I got a fascinating email a few weeks ago, the essence of which said “the reason all these data products don’t end up working is most don’t take engineering design into account.” I’ll be honest, my first instinct was to say “nah, you just don’t understand”, but over the past 2 weeks I’ve asked some staff engineers at various companies about their opinion on this issue. I heard comments about architecture, system design, scalability, latency, a lot of other terms ending in “y”. I came away with a few new ideas that pushed me to think about design of data products.
Great post. It might be because the data products I’ve managed have always been in their first stages (and in orgs that didn’t have a pre-existing data product culture), but another one I’d add to your list is what I’ve come to call “productisation”: Often the data product wasn't only not scalable in the sense that if we had 10x more users it might break (sometimes true, others not), but also that it wasn’t generalised enough to suit new users’ usecases.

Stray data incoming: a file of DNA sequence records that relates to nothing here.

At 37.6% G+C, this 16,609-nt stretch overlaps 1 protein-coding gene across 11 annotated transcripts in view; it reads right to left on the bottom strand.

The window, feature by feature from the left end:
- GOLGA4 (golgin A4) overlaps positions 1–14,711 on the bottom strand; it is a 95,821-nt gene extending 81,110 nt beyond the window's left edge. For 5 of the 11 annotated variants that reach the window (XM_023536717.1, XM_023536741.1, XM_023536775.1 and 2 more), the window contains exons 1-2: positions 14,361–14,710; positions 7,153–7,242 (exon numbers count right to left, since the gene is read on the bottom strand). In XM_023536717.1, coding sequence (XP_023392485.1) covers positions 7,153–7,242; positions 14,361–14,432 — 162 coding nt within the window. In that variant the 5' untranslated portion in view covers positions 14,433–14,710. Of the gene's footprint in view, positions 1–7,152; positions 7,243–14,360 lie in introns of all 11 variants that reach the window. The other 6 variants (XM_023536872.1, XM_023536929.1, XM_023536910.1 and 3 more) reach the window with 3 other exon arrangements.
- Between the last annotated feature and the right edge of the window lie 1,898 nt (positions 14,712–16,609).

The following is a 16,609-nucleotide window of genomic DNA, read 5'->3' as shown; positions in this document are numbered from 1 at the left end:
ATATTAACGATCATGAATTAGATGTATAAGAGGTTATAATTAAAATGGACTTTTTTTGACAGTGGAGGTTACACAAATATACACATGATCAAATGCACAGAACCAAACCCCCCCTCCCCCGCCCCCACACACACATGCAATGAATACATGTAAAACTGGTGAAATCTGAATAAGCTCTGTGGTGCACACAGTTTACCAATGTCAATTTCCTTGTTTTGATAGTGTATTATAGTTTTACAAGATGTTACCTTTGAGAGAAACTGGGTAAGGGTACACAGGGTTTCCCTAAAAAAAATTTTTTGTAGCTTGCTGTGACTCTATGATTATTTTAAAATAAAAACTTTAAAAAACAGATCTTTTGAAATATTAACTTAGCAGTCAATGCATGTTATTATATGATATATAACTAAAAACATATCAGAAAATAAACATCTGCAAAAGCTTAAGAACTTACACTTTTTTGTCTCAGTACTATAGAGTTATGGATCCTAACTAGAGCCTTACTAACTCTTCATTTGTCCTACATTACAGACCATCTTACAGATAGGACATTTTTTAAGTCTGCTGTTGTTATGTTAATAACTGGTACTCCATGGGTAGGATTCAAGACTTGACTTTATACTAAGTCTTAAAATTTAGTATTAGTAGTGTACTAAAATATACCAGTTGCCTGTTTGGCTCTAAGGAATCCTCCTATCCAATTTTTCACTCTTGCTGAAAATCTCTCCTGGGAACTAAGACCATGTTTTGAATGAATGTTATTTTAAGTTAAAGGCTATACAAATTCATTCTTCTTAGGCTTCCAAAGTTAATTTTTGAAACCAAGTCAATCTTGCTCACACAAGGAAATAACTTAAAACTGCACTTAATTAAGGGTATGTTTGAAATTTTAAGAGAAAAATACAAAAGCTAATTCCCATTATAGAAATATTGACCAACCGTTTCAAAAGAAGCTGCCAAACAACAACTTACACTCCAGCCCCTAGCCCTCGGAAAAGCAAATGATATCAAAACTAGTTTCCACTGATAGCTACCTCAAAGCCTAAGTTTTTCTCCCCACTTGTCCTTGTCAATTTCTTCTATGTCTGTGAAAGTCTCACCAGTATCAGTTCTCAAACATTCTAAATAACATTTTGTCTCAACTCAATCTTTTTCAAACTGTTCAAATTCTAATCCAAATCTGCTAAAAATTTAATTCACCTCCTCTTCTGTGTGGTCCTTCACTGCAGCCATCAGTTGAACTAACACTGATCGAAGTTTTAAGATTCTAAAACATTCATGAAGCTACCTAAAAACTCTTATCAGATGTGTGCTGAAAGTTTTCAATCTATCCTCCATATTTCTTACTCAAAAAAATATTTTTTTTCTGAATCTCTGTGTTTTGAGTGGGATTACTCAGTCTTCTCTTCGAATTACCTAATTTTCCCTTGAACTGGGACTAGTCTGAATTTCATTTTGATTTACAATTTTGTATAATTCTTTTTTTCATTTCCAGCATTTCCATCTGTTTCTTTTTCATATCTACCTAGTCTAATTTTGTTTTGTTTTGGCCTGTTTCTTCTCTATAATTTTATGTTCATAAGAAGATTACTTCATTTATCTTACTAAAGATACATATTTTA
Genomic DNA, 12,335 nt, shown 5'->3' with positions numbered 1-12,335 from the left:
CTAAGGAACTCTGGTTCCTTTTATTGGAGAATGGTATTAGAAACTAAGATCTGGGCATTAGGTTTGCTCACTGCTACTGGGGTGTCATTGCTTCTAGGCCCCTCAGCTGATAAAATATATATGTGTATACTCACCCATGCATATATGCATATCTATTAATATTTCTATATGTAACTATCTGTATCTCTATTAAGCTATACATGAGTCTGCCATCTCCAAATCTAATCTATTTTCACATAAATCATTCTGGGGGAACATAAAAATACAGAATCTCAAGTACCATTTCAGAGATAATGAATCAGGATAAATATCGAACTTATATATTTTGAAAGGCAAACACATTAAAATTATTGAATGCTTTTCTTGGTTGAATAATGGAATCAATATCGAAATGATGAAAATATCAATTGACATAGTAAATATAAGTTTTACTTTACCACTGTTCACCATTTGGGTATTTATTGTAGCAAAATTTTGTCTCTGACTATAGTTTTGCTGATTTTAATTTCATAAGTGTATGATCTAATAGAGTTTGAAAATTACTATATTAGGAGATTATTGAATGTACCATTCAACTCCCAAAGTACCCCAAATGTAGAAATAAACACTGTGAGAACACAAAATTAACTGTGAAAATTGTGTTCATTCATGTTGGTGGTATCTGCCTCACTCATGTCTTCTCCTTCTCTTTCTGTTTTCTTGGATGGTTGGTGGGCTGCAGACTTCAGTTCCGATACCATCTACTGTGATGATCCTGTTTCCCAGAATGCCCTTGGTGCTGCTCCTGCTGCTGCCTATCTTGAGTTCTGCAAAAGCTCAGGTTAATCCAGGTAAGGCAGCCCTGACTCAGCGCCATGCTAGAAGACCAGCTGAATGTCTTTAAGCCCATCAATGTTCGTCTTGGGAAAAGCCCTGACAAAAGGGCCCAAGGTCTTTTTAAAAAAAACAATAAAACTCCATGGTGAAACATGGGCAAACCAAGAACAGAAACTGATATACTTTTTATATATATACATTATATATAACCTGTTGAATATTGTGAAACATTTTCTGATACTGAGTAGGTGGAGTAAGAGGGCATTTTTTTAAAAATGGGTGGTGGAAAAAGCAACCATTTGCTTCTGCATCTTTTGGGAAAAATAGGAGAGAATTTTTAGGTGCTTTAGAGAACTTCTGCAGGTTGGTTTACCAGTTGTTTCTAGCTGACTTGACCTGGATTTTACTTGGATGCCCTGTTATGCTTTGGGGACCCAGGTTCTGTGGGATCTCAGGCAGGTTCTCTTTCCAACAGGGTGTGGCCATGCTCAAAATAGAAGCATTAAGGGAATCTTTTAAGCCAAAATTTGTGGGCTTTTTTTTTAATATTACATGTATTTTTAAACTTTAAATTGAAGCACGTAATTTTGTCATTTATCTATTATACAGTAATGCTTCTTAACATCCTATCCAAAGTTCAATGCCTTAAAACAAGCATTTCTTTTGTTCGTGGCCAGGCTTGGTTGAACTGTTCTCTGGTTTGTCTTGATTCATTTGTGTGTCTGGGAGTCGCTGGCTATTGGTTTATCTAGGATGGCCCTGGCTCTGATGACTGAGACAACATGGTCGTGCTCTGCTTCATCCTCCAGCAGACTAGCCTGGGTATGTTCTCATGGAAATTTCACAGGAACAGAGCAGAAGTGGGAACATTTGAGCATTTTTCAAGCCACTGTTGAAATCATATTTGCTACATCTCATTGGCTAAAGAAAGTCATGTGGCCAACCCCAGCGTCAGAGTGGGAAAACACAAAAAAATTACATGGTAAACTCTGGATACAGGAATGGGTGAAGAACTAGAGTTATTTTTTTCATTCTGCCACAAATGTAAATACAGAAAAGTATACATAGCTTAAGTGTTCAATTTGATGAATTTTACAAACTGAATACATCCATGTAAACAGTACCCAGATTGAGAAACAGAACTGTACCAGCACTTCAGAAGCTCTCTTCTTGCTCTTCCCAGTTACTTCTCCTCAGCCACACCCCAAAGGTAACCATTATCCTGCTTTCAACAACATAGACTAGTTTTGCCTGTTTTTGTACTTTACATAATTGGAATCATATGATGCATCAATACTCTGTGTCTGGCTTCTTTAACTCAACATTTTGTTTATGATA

I’m not talking about new features here - just that the (in my mind) standard practice of parameterising inputs wasn’t something the data scientists who’d built the first or second iteration of the data product we’re accustomed to, so a lot of logic was hardcoded rather than flexible/extensible/generalised. Sometimes this was an easy fix (replace “2021” with “param_year”), other times it required a big refactor. What I this is noteworthy here is that building it the “productised” way wasn’t much more work than the other (so it’s not your typical case of tech debt in the name of getting an MVP out asap). Instead, the challenge was just that the devs didn’t have the software background that would’ve made that decision obvious (and for one reason or another those who did weren’t listened to by DS or leadership)